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Unbound Classroom Sparks Kids’ Curiosity

As a young student, Chelsea Miro often wondered why teachers forced her to memorize and regurgitate facts. “I couldn’t figure out why I was learning what I was learning,” says the 31-year-old former elementary school teacher and author of a new CAST book The Unbound Classroom, which focuses on creating innovative cross-disciplinary units using universally designed approaches.

Miro was an unlikely teacher. “I didn’t really enjoy school as a kid,” she says. “As a justice-minded, logical thinker, I often felt school was unfair and didn’t make sense. The idea of returning, of my own volition, to a classroom every day seemed wholly unappealing.”

‘Phenomenal’ Class Leads to Teaching

Despite her early aversion to school, Miro decided to pursue an undergraduate degree in American civilization at Brown University.

“I went there, in part, because of the academic freedom it afforded,” she says. “It was a major completely devoid of disciplinary rules and regulations. My classes covered all kinds of issues, all in the context for America, but with few other bounds. We were able to have deep and fruitful discussions with thinkers from every discipline.”

Miro wasn’t sure what to do after college until she enrolled in a “life-changing” class called “The Craft of Teaching.”

Her life’s purpose seemed to click clearly into place. “I knew I wanted to do something that was valuable to others,” Miro says. “When I took this really phenomenal education class, it changed the way I thought about education.”

The class opened her eyes to the power of education as a tool for change: “It could explain the world to you as opposed to making you feel like you’re not capable of understanding the world until you understand X, Y and Z.”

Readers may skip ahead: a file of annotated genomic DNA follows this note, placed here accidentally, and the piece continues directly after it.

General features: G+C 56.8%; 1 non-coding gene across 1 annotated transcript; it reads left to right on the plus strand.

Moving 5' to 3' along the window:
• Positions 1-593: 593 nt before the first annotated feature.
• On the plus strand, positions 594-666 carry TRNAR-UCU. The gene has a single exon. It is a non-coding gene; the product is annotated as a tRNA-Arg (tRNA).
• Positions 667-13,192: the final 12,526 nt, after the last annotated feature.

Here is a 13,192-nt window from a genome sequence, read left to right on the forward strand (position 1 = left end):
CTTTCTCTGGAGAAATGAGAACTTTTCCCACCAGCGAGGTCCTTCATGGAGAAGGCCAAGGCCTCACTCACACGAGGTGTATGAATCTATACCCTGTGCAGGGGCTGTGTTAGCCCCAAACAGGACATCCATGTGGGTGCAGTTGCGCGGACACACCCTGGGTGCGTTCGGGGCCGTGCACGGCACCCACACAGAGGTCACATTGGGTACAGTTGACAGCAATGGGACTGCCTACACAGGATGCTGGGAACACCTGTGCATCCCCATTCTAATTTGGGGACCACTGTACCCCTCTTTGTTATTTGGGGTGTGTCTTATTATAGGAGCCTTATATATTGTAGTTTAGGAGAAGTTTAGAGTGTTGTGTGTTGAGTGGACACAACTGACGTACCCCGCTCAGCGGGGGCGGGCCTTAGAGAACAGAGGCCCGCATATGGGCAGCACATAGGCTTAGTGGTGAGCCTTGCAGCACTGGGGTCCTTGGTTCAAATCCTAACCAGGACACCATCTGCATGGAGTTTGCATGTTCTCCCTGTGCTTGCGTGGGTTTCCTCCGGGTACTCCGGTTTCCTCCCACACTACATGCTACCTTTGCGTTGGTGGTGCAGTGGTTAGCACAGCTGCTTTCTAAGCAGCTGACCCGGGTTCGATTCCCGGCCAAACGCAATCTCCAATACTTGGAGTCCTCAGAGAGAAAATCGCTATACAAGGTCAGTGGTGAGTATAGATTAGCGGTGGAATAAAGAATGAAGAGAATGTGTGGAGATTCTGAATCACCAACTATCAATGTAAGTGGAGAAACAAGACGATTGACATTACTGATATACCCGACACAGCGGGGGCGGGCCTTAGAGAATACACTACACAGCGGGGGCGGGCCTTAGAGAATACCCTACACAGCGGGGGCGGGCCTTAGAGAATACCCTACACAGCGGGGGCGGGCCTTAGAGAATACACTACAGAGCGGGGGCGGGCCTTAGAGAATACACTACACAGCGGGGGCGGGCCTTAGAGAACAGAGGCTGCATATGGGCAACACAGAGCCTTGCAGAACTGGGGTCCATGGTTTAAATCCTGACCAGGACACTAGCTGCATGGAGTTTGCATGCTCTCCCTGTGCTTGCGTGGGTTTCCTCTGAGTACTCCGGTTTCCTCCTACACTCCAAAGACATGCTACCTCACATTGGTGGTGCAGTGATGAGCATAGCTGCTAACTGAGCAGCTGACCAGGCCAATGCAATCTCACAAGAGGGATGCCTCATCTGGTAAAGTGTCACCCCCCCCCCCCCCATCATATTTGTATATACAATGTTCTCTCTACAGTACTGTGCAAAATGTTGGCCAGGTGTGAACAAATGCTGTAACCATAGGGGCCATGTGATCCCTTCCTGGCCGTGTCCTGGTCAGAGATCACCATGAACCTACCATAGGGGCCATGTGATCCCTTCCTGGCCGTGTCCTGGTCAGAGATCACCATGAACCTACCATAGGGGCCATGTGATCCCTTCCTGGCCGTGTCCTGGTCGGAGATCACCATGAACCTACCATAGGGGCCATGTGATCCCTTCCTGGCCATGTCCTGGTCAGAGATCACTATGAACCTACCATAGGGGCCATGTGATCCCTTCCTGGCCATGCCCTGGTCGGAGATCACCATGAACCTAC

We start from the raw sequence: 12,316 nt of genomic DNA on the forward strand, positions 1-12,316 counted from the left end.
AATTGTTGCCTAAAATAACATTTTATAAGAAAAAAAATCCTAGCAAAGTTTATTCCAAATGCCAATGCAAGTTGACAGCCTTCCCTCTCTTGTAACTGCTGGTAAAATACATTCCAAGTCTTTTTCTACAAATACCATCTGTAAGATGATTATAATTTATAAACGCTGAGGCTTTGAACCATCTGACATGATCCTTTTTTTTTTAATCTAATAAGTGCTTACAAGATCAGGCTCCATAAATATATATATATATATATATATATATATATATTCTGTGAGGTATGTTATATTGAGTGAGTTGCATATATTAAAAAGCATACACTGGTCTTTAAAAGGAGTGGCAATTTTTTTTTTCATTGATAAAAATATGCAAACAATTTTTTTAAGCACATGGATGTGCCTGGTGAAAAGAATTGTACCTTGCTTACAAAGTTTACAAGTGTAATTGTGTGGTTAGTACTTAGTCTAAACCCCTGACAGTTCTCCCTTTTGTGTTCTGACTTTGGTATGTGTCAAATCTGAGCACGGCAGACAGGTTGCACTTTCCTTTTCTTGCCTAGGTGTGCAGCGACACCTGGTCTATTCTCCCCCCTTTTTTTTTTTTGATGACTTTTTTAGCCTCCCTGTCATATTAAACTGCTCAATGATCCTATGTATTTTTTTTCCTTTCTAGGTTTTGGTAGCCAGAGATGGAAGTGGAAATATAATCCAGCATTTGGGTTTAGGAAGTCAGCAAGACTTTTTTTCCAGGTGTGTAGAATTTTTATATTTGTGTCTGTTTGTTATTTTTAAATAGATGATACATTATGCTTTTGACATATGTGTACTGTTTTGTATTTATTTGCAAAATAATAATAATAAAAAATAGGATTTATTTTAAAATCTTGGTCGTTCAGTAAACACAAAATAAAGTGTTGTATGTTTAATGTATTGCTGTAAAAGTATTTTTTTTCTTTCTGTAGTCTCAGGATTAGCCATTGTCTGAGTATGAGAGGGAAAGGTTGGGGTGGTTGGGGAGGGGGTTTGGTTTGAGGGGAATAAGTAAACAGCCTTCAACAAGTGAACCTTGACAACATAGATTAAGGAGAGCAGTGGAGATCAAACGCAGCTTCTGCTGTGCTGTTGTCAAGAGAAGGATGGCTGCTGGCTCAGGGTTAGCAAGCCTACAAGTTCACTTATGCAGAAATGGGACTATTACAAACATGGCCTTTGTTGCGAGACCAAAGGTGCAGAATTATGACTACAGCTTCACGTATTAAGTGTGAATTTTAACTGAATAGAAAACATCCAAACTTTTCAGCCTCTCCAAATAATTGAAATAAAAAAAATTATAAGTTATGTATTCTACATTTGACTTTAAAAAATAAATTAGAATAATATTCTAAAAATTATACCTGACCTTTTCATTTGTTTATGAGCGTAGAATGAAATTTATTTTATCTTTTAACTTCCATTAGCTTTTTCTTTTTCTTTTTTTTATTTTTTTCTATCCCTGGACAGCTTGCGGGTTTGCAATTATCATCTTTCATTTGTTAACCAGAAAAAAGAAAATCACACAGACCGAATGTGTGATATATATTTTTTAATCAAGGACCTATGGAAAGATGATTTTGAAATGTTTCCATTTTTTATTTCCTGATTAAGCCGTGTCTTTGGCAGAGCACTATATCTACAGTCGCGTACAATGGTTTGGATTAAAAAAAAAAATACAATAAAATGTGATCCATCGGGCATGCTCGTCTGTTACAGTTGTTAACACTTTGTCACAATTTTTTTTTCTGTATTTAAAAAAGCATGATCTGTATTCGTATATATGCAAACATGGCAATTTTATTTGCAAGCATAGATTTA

The Unbound Classroom Drives a Student’s Natural Curiosity

Inspired to pursue a Master’s degree in elementary education at Brown University, Miro soon started playing around with the idea that learning should be structured around a particular idea or topic, rather than restricted to a single discipline.

Math, science, language, art, music — none of these subjects exist in the world in a vacuum, Miro says. So why separate them only to have students enter the real world and be expected to integrate them? “When I began unbinding my classroom, I found the level of enthusiasm and intrigue drove my student’s natural curiosity.”

“I started to see these moments when kids were invited to think about things going on in the world around them, things they knew about but no one was talking to them about,” she says. “They came alive — every single student! That’s the way I wanted to teach!”

The UDL Connection to the Unbound Classroom

Pair of students doing school work with a tablet

Students decipher the different parts of a news article for an Unbound Classroom unit on journalism.

After earning her Master’s degree, Miro moved to Santa Barbara, California, to teach third grade in a school with no established curriculum.

“They had ordered a math book, but it was basically all on me to create everything,” she says. “That’s a really daunting task, but I was able to be really creative.”

Miro soon realized that if she didn’t have a clear guide to help her think about varying learning styles, students could be left out.

That’s where the Universal Design for Learning (UDL) Guidelines were the perfect compliment to the Unbound Classroom, ensuring that every lesson fit every possible need. “By going through each piece of the guidelines, I could really take each lesson through a process,” Miro says. “Do I have enough auditory support? Do I have enough visual support? Are my lessons meeting the needs of every student so they can learn in the way that’s best for them?”

The Opposite of Unbound Learning: Regurgitating Math Facts

Headshot of Chelsea Miro

Author Chelsea Miro

In her book, Miro describes how an elementary school teacher humiliated her as the last student able to recite 100 multiplication facts in five minutes or less.